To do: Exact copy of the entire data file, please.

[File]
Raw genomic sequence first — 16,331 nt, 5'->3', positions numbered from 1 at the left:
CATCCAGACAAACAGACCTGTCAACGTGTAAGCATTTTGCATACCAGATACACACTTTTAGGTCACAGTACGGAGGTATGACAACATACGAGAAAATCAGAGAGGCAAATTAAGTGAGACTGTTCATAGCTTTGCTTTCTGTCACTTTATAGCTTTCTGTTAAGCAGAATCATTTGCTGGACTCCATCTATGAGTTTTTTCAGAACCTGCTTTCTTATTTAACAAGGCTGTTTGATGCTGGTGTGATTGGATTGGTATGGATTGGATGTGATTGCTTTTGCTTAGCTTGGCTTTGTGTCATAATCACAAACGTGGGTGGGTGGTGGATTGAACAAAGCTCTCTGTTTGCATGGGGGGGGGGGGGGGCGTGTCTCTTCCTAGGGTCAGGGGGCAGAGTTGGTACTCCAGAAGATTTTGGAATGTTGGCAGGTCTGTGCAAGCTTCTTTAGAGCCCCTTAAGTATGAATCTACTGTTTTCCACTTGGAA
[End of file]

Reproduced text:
Raw genomic sequence first — 16,331 nt, 5'->3', positions numbered from 1 at the left:
CATCCAGACAAACAGACCTGTCAACGTGTAAGCATTTTGCATACCAGATACACACTTTTAGGTCACAGTACGGAGGTATGACAACATACGAGAAAATCAGAGAGGCAAATTAAGTGAGACTGTTCATAGCTTTGCTTTCTGTCACTTTATAGCTTTCTGTTAAGCAGAATCATTTGCTGGACTCCATCTATGAGTTTTTTCAGAACCTGCTTTCTTATTTAACAAGGCTGTTTGATGCTGGTGTGATTGGATTGGTATGGATTGGATGTGATTGCTTTTGCTTAGCTTGGCTTTGTGTCATAATCACAAACGTGGGTGGGTGGTGGATTGAACAAAGCTCTCTGTTTGCATGGGGGGGGGGGGGGGCGTGTCTCTTCCTAGGGTCAGGGGGCAGAGTTGGTACTCCAGAAGATTTTGGAATGTTGGCAGGTCTGTGCAAGCTTCTTTAGAGCCCCTTAAGTATGAATCTACTGTTTTCCACTTGGAA